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  • The 7th (2007) Yamazaki-Teiichi Prize Winner Measurement Science & Technology

The 7th (2007) Yamazaki-Teiichi Prize Winner Measurement Science & Technology

Development of Multiple-angle Incidence Resolution Spectrometry and Application to Analysis of Molecular Structure in Ultrathin Films.

winner Winner
Takeshi Hasegawa
Mar. 1989 Graduated from the Department of Chemistry, School of Science and Engineering, Waseda University
Mar. 1991 Master's Degree, Graduate School of Science, Kyoto University
Apr. 1993 Assistant Professor of Analytical Chemistry,Kobe Women's College of Pharmacy
Apr. 2001 Senior Lecturer of Physical Chemistry, Kobe Pharmaceutical University
Apr. 2003 Associate Professor, Dept. of Applied Molecular Chemistry, College of Industrial Technology, Nihon University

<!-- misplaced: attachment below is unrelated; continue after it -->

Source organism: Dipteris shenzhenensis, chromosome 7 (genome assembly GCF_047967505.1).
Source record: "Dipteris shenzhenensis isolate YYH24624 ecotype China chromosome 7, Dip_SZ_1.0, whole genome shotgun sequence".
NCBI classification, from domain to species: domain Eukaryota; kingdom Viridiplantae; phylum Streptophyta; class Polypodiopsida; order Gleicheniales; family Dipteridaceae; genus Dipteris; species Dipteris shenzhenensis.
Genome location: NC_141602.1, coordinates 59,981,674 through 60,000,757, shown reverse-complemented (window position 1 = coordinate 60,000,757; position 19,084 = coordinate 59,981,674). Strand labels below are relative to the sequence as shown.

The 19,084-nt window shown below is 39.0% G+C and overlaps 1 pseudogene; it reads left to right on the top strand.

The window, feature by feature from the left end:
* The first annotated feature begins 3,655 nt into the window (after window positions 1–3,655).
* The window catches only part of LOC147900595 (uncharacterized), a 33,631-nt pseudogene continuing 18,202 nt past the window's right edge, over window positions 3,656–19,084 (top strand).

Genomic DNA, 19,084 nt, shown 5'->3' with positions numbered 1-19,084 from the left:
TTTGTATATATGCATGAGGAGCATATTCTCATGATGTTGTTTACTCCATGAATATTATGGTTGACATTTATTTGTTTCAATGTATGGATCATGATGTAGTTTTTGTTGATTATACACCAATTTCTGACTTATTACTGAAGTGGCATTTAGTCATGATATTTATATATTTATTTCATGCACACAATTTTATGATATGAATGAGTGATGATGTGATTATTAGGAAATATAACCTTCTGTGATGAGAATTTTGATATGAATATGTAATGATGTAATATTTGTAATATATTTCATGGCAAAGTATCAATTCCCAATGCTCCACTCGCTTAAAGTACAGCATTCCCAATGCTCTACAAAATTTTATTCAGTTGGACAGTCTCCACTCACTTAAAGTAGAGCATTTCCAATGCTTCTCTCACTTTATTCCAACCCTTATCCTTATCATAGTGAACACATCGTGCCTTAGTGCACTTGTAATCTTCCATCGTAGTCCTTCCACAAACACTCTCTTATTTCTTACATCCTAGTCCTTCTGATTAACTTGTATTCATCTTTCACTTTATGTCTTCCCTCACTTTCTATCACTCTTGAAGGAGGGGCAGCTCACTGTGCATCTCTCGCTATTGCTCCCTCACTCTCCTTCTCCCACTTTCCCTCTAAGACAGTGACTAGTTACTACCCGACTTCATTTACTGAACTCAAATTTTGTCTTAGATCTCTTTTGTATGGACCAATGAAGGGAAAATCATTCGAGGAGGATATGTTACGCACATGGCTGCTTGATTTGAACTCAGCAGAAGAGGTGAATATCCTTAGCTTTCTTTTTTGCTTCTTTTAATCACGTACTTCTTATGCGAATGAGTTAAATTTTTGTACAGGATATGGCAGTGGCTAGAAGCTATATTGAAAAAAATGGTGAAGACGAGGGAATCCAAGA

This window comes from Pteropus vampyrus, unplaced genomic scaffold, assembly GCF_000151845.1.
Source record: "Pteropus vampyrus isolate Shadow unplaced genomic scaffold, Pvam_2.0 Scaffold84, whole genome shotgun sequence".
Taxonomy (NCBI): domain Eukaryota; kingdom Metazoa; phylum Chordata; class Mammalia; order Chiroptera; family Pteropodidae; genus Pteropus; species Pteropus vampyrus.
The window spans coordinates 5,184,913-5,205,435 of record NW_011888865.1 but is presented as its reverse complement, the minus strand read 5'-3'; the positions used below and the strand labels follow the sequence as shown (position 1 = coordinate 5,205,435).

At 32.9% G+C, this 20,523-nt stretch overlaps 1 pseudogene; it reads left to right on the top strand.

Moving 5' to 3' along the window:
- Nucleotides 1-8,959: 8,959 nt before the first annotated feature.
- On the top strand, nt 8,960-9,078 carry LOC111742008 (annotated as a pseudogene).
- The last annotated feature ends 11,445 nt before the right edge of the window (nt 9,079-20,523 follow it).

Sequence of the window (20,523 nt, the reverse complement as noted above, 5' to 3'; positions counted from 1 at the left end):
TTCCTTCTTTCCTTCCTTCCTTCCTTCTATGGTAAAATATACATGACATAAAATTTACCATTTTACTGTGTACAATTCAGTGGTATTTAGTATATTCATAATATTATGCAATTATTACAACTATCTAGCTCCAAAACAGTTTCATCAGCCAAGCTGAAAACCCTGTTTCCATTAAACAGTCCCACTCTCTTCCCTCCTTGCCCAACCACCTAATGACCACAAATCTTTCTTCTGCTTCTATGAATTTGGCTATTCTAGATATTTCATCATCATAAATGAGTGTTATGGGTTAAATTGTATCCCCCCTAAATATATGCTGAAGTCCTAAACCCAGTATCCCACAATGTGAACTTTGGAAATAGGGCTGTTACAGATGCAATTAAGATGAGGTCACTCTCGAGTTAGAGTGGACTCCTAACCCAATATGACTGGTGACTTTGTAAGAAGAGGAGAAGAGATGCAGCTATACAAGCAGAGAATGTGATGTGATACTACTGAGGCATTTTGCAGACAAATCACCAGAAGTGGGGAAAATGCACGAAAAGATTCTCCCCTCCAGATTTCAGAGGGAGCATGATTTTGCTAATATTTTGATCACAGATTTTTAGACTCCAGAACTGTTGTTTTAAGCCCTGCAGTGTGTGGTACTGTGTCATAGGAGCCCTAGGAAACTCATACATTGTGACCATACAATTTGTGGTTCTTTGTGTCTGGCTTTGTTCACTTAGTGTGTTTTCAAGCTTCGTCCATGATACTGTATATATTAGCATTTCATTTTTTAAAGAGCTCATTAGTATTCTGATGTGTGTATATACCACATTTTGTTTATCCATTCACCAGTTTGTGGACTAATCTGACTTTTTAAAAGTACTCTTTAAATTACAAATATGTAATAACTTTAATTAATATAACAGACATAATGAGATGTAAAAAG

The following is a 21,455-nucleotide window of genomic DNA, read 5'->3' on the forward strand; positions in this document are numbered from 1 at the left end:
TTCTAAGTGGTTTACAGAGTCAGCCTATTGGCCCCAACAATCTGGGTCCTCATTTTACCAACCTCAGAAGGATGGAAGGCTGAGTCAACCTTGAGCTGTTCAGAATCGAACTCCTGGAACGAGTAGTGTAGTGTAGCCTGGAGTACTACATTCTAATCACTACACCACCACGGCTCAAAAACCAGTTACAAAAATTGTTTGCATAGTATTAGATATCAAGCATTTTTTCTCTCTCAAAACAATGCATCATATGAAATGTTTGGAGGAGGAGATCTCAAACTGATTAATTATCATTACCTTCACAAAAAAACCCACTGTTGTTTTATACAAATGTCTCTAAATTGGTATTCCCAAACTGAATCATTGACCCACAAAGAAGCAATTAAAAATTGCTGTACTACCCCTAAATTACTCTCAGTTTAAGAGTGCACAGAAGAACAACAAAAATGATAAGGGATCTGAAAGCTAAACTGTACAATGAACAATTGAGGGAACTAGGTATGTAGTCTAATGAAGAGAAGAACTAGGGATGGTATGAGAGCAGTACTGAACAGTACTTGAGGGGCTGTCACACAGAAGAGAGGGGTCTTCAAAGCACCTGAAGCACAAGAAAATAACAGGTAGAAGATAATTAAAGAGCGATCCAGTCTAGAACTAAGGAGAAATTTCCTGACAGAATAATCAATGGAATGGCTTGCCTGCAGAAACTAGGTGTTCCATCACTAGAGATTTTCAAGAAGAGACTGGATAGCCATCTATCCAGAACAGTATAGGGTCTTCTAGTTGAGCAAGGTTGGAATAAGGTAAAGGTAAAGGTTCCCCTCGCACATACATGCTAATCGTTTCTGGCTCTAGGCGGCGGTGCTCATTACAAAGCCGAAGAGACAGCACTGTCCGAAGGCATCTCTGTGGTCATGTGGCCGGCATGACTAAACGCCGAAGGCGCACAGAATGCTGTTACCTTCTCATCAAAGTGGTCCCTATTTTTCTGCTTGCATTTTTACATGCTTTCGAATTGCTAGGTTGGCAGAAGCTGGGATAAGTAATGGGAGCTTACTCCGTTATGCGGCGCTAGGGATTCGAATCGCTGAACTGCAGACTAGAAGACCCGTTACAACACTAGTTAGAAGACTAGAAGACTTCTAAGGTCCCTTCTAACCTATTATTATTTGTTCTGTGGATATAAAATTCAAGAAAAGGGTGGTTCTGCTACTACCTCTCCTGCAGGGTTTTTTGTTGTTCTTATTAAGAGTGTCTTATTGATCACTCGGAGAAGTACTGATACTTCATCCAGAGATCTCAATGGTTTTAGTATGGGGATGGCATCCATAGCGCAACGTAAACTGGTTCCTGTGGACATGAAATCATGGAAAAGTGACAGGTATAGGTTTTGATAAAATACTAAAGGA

Oct. 2004 Concurrently acted as researcher at PRESTO, Japan Science and Technology Agency " Structure Function and Measurement Analysis"
Apr. 2006 Associate Professor, Department of Chemistry, Graduate School of Science and Engineering, Tokyo Institute of Technology

Reason for award

Takeshi Hasegawa has independently created multiple-angle incidence resolution spectrometry (MAIRS) by using a concept of virtual light, which is a conceptually new technique to analyze molecular orientation in ultrathin films.